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Author and filmmaker MK Asante talks about growing up in Philly

MK Asante's fourth book is a chronicle of his one-of-a-kind youth in Philadelphia.

Maya Angelou praised MK Asante's "Buck" as "a story of surviving and thriving with passion, compassion, wit, and style."  Credit: Lee Steffen Maya Angelou praised MK Asante's "Buck" as "a story of surviving and thriving with passion, compassion, wit and style."
Credit: Lee Steffen

When MK Asante was 16 years old, a teacher at the Crefeld School in Chestnut Hill laid a blank piece of paper in front of him: “Write something,” she said. Asante wrote “F—k school,” on the paper and handed it back.

“That’s good. Keep going,” the teacher said. And he’s been doing just that, for the last 15 years.

“Now I was looking at her like, ‘She’s crazy,’” says Asante, now 30. “I’m looking around the class and people are taking it kind of serious, and I’m like, ‘Anything I want, huh? I didn’t know I was allowed to write the things I wanted to say.’”

This week Random House is releasing Asante’s fourth book, “Buck: A Memoir,” a personal chronicle of his one-of-a-kind youth in Philadelphia.

“In [my] poetry books, there’s a little distance. My personal story is wrapped in an abstractness that gives me some distance. But 'Buck' is raw. You’re right in it. The subject is me and my life,” says Asante, who now teaches creative writing at Morgan State University in Baltimore — and is the youngest professor ever to receive tenure.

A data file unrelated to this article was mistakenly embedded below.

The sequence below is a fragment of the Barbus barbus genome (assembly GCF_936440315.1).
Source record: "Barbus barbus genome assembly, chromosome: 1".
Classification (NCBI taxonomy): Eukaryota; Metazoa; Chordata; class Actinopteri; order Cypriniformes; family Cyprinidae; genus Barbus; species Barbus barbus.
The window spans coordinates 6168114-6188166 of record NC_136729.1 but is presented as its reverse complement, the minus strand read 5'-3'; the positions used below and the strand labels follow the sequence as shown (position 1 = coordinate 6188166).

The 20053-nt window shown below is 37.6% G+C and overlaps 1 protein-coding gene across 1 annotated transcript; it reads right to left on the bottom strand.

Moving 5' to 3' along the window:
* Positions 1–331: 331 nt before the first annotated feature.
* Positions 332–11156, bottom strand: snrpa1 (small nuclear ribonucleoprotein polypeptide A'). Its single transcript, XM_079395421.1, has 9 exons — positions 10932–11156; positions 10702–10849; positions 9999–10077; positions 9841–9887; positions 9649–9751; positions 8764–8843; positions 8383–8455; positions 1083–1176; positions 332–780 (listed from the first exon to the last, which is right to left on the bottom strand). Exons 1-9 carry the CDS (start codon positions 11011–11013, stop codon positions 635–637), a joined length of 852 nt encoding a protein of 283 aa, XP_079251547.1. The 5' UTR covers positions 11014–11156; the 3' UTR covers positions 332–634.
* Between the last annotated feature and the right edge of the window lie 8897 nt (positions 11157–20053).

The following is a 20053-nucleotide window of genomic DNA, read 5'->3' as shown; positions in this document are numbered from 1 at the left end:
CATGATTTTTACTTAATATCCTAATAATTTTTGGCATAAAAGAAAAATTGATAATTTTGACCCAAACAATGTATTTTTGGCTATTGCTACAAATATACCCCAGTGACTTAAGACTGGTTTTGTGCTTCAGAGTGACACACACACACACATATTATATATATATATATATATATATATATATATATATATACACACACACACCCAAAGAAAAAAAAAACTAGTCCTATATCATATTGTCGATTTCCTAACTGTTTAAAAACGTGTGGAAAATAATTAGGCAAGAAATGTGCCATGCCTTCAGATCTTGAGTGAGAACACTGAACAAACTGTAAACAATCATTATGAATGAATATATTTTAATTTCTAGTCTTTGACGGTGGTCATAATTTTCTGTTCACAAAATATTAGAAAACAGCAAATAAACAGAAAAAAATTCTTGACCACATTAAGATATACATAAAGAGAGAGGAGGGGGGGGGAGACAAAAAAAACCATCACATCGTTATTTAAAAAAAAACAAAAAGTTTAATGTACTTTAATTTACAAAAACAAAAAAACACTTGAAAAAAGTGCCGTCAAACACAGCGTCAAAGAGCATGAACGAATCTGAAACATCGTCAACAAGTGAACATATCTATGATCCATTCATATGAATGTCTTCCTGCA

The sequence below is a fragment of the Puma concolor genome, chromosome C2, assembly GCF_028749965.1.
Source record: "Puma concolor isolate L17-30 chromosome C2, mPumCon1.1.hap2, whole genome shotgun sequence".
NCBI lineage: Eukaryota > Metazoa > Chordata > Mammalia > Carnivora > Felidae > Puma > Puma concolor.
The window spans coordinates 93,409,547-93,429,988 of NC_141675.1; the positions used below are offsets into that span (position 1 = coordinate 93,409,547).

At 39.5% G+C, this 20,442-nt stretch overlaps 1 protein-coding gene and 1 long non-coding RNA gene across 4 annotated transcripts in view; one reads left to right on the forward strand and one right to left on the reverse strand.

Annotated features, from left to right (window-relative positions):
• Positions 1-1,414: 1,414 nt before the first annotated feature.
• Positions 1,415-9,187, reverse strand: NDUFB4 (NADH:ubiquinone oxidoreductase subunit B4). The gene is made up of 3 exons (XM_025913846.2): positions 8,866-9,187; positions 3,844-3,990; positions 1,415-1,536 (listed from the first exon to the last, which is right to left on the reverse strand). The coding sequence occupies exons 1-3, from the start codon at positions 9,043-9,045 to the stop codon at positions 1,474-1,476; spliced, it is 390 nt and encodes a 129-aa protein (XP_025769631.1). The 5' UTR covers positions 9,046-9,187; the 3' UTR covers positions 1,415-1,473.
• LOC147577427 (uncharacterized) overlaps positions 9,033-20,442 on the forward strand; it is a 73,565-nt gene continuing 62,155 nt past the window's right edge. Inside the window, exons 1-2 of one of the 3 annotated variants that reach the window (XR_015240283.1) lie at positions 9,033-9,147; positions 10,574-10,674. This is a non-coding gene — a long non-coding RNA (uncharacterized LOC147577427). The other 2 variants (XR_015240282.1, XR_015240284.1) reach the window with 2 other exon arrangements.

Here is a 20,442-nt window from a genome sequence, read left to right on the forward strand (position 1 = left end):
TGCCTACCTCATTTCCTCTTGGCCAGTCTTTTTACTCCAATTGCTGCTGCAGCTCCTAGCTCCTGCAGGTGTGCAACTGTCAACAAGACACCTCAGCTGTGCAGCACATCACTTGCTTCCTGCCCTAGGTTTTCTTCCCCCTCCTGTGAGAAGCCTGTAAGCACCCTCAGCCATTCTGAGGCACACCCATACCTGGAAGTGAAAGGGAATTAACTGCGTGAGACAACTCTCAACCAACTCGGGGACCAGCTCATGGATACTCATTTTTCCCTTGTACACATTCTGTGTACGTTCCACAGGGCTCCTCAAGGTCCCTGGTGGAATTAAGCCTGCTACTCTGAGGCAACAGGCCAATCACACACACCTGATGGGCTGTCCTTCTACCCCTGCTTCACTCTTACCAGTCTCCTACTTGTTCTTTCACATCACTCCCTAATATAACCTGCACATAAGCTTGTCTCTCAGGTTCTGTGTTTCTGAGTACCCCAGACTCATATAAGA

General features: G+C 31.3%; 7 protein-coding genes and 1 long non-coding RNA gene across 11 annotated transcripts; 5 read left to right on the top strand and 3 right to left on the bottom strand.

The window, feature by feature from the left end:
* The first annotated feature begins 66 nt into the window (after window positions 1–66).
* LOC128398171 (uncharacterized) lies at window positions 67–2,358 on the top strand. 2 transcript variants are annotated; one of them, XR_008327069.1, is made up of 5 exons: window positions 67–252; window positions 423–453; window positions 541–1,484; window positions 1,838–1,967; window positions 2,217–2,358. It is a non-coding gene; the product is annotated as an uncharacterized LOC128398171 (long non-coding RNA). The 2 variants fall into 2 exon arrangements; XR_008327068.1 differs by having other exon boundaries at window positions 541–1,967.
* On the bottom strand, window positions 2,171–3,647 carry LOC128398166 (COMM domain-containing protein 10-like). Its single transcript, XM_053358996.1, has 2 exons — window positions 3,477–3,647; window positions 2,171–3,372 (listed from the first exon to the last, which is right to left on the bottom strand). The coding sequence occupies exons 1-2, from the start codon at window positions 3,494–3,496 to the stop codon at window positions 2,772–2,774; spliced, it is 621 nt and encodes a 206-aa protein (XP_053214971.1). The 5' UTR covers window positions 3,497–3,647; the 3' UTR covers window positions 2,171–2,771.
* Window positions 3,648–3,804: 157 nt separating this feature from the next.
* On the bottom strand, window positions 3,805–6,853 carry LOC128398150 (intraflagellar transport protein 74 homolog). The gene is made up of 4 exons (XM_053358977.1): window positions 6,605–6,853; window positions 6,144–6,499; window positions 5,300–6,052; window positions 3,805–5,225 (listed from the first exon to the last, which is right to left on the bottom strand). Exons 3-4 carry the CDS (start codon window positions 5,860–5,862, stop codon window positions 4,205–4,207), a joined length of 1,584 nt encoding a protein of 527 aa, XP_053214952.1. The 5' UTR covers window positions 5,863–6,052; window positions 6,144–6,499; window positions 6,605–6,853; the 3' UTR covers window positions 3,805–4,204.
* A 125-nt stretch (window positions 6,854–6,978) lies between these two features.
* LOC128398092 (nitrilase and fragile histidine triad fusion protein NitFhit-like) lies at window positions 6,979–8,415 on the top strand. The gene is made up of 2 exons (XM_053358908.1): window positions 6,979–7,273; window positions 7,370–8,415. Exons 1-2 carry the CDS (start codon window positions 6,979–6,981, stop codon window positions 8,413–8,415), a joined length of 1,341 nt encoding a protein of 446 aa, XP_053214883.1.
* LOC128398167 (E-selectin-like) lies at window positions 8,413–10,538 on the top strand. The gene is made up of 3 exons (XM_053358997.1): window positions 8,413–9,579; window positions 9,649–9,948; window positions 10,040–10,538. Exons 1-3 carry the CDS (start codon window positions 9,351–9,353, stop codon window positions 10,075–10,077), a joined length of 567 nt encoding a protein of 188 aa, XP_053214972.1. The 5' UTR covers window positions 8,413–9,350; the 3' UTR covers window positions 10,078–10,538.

Asante’s experience in this city — as he points out — is indeed as Walt Whitman put it: "I contradict myself, (I am large, I contain multitudes.)” Here are just a few snapshots: He is the son of renowned Temple University professor Molefi Kete Asante, and he attended one of the best private schools in region. And, yet, he grew up surrounded by violence and drugs; he wound up in prison, and lost his best friend to Philly’s endemic gun violence. And, yet, he made his way to UCLA and a flourishing writing career.

These days, he begins his writing classes at MSU with the very same blank page exercise he encountered 15 years ago.

“It’s the best way to get class started,” says Asante. “Just get out. Don’t let the pen stop moving. Let’s open that door in your mind — the one without a filter. We’ve all got something we need to get off our chest, now let’s find it.”

MK Asante, “Buck: A Memoir”
Central Library
1901 Vine St.
Thursday, 7 p.m.
Free, 215-567-4341
www.freelibrary.org

 
 
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